Date of Award
Doctor of Philosophy (PhD)
Electrical & Systems Engineering
George J. Pappas
The use of private data is pivotal for numerous services including location--based ones, collaborative recommender systems, and social networks. Despite the utility these services provide, the usage of private data raises privacy concerns to their owners. Noise--injecting techniques, such as differential privacy, address these concerns by adding artificial noise such that an adversary with access to the published response cannot confidently infer the private data. Particularly, in multi--agent and dynamical environments, privacy--preserving techniques need to be expressive enough to capture time--varying privacy needs, multiple data owners, and multiple data users. Current work in differential privacy assumes that a single response gets published and a single predefined privacy guarantee is provided. This work relaxes these assumptions by providing several problem formulations and their approaches. In the setting of a social network, a data owner has different privacy needs against different users. We design a coalition--free privacy--preserving mechanism that allows a data owner to diffuse their private data over a network. We also formulate the problem of multiple data owners that provide their data to multiple data users. Also, for time--varying privacy needs, we prove that, for a class of existing privacy--preserving mechanism, it is possible to effectively relax privacy constraints gradually. Additionally, we provide a privacy--aware mechanism for time--varying private data, where we wish to protect only the current value of it. Finally, in the context of location--based services, we provide a mechanism where the strength of the privacy guarantees varies with the local population density. These contributions increase the applicability of differential privacy and set future directions for more flexible and expressive privacy guarantees.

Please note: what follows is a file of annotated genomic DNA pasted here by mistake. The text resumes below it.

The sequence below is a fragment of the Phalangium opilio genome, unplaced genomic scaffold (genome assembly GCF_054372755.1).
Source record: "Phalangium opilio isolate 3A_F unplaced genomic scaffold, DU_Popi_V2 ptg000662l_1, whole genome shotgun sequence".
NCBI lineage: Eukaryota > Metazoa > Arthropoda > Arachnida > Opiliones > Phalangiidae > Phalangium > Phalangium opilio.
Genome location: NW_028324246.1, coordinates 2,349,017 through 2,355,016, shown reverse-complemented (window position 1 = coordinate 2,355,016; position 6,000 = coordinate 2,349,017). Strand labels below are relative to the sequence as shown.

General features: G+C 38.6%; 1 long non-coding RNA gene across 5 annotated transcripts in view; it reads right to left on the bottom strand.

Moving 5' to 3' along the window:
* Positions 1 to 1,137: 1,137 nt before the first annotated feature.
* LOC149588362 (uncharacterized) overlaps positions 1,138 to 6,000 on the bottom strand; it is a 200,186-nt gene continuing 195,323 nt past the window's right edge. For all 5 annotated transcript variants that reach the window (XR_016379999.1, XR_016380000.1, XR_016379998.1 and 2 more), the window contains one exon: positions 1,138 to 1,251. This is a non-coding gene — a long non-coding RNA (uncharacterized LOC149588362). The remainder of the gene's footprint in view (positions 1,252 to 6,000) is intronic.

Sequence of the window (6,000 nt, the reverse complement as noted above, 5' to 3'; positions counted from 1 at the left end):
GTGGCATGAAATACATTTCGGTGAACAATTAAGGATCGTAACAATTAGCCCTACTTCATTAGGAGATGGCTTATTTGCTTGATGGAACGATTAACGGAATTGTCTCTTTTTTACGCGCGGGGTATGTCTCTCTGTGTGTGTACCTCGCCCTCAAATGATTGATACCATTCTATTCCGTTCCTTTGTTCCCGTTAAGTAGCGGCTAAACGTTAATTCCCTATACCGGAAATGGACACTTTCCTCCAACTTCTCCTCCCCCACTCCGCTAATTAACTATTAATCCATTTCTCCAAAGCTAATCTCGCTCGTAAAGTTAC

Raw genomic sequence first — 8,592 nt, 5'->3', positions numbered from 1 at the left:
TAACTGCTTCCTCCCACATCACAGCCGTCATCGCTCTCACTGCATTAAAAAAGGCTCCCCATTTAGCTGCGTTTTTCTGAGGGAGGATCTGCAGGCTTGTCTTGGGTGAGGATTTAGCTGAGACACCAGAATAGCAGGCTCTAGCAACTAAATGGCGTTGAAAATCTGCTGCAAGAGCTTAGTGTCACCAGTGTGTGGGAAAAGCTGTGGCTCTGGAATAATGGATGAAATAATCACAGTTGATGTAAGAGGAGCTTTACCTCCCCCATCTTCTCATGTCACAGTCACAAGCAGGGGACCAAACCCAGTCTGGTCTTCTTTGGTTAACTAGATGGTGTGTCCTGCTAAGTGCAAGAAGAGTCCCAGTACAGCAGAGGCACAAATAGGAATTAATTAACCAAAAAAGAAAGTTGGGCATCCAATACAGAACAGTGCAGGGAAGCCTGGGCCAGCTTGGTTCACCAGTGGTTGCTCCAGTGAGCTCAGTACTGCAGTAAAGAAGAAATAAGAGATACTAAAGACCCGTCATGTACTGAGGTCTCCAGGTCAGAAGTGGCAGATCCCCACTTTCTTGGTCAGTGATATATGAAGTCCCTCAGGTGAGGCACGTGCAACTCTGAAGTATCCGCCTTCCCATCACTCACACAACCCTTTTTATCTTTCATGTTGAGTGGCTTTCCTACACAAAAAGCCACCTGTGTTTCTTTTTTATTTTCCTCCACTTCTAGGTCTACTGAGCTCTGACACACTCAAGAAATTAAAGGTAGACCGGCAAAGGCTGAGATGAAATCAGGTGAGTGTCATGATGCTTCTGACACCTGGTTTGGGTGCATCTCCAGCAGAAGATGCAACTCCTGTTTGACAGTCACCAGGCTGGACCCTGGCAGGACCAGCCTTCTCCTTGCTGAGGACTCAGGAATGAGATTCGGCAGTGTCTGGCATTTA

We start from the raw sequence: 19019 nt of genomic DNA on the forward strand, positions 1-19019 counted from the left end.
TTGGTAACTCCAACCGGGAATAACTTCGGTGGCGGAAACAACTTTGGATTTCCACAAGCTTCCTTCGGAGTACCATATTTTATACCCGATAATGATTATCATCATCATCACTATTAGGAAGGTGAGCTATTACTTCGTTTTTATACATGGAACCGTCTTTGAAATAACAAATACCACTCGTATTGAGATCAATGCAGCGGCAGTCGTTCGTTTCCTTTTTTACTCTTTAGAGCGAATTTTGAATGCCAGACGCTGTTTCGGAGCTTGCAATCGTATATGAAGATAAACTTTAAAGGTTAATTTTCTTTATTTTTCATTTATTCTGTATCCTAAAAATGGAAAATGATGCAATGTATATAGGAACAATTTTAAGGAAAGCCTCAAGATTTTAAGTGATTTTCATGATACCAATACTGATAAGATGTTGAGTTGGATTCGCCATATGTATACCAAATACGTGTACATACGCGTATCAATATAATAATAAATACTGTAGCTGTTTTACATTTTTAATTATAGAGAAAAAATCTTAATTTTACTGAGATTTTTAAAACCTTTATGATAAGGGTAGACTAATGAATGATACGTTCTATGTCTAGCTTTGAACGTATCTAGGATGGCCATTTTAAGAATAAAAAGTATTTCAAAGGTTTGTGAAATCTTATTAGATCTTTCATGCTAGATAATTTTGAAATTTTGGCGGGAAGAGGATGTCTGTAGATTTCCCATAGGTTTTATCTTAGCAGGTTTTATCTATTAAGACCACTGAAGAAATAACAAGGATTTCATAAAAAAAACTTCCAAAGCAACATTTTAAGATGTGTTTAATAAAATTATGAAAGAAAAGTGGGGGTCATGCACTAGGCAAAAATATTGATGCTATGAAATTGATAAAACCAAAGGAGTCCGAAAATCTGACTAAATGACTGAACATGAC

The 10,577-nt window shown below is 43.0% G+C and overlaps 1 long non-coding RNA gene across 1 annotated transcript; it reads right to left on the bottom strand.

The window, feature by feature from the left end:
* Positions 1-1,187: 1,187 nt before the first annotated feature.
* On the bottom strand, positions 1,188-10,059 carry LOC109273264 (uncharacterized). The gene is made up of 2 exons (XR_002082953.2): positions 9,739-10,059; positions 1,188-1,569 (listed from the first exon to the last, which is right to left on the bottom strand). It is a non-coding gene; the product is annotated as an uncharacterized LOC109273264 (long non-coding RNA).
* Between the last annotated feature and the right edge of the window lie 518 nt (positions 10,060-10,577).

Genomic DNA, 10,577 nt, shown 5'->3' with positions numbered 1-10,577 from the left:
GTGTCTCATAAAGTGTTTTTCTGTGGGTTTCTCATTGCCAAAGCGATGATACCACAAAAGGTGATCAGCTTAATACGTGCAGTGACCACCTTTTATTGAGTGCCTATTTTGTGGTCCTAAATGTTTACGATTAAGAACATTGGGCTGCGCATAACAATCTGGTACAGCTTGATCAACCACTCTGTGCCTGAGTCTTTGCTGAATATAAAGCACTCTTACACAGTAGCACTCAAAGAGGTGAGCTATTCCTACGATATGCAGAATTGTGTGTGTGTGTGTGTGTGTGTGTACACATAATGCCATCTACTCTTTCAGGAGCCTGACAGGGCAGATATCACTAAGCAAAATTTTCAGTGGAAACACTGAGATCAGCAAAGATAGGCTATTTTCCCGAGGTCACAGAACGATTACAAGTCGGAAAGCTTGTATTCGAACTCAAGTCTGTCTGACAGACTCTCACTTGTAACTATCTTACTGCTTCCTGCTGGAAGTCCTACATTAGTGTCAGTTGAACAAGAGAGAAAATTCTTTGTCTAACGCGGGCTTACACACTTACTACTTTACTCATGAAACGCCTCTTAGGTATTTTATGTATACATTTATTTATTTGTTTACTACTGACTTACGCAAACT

Koufogiannis, Fragkiskos, "Privacy In Multi-Agent And Dynamical Systems" (2017). Publicly Accessible Penn Dissertations. 2402.